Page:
Fear of big finance led to 2008 meltdown and will scupper chances of a proper inquiry
It seems our primary concern must always be the welfare of the most privileged
If in 10 years’ time, 1,000 or more bankers, lawyers, accountants, liquidators and others implicated in the bank crisis are in jail and if the same deference to wealth, big business and financial power persists, then we will have learned nothing of consequence. All the hand-wringing will have been in vain.
Almost certainly the reason Brian Cowen and Brian Lenihan capitulated to pressure from the banking world on September 30th, 2008, was not because they were corrupt, nor because of any golden crony circle, but because they were in awe of the power of high finance and feared that if high finance were challenged it would be catastrophic for the nation.
Garret FitzGerald, Alan Dukes and John Bruton did the same back in 1985 when the then overpaid chiefs of AIB came to them demanding a bailout because of their incompetence in allowing an insurance company, ICI, get into massive trouble. They caved in. Within a few months, AIB recorded enormous profits and paid out a huge dividend to their shareholders, lest they, the shareholders, be in any way discomforted. As usual, the Irish people paid for this, that time via a bank levy.
Ordinary Irish citizens
It was that same deference that was at play again in September 2008 – a deference that reflexively deferred to bond holders and huge depositors who took risks, at the possible expense of ordinary Irish citizens (in reality, at enormous expense to generations of ordinary Irish citizens).
How was it, in any case, that we allowed a few financial institutions to attain such enormous power to the extent that we, the Irish people, already exploited by these banks, had to rush to their rescue when their recklessness put them in peril?
The deference is there on the tax haven business – we allow our jurisdiction to be used as a bolthole by multinational corporations to avoid paying tax anywhere and so deep is that deference that we deny that reality.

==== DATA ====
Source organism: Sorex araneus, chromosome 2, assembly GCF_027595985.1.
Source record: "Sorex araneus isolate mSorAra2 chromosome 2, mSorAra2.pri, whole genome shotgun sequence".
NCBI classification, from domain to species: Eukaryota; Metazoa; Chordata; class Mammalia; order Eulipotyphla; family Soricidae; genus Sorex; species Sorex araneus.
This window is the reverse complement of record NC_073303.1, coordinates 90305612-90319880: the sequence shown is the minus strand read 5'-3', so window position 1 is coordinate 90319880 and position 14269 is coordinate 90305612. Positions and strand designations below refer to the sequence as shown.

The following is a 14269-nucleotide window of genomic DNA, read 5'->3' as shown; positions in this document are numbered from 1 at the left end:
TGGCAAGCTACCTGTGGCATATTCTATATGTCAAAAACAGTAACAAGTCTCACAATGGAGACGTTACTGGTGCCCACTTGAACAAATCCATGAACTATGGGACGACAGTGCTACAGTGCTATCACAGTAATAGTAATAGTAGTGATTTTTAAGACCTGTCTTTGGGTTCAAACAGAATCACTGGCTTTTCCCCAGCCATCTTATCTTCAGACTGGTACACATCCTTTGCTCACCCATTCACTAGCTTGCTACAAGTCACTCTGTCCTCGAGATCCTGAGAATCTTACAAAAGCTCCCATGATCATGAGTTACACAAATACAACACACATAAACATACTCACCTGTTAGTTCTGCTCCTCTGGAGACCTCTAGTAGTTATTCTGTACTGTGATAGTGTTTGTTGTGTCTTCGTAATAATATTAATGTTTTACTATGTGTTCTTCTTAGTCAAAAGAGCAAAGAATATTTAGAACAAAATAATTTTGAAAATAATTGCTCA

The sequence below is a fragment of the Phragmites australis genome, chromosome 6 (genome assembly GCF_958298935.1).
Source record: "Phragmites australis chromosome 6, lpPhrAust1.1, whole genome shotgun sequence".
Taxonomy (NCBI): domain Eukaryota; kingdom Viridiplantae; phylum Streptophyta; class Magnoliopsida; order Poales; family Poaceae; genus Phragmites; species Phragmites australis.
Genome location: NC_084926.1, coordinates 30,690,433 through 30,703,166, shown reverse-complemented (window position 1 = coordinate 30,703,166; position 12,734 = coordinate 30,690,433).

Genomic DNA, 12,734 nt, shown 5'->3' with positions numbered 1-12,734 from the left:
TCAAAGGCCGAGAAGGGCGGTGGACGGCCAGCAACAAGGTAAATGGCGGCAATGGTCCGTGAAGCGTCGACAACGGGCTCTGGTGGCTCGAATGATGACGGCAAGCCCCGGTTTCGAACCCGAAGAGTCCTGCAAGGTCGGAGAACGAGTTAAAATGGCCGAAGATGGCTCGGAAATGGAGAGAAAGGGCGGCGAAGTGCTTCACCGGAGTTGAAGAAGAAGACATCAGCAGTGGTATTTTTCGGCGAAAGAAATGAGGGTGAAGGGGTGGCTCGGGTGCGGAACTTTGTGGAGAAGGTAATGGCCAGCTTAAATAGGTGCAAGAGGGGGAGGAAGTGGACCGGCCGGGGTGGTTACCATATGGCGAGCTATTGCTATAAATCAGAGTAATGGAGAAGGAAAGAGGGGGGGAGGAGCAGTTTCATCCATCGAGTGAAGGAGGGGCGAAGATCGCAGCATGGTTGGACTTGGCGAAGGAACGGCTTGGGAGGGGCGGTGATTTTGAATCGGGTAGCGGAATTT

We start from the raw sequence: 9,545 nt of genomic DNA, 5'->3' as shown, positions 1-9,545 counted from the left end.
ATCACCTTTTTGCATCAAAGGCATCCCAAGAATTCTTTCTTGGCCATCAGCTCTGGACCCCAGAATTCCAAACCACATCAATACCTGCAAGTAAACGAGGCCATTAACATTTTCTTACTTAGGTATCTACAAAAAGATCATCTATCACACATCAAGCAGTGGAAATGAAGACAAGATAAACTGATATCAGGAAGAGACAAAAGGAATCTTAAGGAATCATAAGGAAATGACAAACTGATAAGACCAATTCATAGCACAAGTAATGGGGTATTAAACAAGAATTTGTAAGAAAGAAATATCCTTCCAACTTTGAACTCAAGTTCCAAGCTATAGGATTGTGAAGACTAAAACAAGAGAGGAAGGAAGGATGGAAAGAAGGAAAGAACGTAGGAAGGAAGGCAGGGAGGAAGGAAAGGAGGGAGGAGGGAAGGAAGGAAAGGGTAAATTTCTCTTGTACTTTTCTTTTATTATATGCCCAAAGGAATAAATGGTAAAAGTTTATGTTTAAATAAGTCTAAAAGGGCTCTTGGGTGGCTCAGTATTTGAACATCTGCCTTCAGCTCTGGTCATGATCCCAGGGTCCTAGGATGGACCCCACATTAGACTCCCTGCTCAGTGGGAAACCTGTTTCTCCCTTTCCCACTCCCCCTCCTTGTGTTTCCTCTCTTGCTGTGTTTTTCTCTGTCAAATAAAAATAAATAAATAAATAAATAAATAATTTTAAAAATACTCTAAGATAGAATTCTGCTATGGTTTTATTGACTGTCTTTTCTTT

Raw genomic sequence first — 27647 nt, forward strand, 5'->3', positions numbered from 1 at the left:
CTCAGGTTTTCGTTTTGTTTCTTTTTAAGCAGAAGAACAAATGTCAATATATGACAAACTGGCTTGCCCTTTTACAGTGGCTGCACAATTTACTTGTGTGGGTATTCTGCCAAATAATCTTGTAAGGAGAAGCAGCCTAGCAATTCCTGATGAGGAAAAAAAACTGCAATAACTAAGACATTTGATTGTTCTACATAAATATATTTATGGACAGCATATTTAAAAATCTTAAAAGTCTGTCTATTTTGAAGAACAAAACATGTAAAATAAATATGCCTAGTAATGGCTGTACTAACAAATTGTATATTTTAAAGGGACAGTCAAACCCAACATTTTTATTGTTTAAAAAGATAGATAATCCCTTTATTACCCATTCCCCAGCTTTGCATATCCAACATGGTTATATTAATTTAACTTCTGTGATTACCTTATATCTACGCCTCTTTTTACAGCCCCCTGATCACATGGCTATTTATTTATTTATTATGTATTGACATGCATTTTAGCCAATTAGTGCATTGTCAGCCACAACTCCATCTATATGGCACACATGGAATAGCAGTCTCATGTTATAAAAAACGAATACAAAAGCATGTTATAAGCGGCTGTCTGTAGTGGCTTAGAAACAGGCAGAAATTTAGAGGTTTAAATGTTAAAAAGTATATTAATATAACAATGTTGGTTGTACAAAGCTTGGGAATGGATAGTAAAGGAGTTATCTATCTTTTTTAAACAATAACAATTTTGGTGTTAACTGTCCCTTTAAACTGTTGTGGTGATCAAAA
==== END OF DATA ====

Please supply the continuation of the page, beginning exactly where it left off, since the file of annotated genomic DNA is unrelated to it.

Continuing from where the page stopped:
It is evident again in our deference to the pharmaceutical industry in allowing them to use prices fixed for Ireland as a base level to maintain exorbitant prices for generic drugs here and through the rest of Europe. Evident in stubborn resistance to any suggestion that people earning high incomes be taxed more, in the dismissal of a social model with much greater equality. Evident in the proposals that income tax be reduced for vastly overpaid executives and professionals, even at a time of financial stringency.
It is as though there were a law of nature whereby the wealthy elite must be mollycoddled, while the rest of society struggles. That our primary concern must be the contentedness of the privileged and wealthy, lest they cease to lend us the finance to fund our deficits, lest they cease to create wealth or delay doing so and lest the trickle-down of their wealth to the masses be shut off.
The language of Anglo executives, as revealed by the tapes, has shocked many because of the indifference to the public welfare that this represents. But isn’t our culture founded on an indifference to the public welfare, except as an afterthought or incidental?
What else has informed the Coalition’s action on their election promise to ensure “burden-sharing” on the bank debt? Once it was perceived that pursuit of that promise would alienate the masters of the EU universe, the promise was dishonoured. They promised to “protect the vulnerable” and did the opposite. Would it be surprising if a similar crudity of attitude and language, as exemplified by the Anglo executives in the tapes of their private conversations, were replicated in the private conversations of government ministers and senior public servants?
The proposed inquiry into the banking crisis will not address that culture, for there is no challenge to the pervasiveness of that culture, a culture that the market prevails. It is not Deutschland über alles, but markets über alles. So any inquiry will miss the main point.
The partisanship evident in the lead-up to an inquiry will compromise whatever credibility it might have had. The expectation that any such public inquiry will be inexpensive and swift is certain to prove illusory. There will be as many teams of expensive lawyers on hand and frequent excursions to the High Court and Supreme Court to challenge procedures.
And crucially, the inevitability that any such public inquiry will be derailed again and again by the criminal trials that are due in the Circuit Criminal Courts over the coming years.
Seán Fitzpatrick alone faces two criminal trials and, almost certainly, a third; these extend well into 2014.
There is another option: a commission of inquiry, to be held in camera, out of the public gaze for now, but not derailed by the criminal trials or other diversions. This conducted by a judge, a banking expert and someone who would have knowledge of and interest in the culture thing – the mindset or common sense or hegemony that brought about the crisis and continues to corrupt our society.
But of course that will not happen.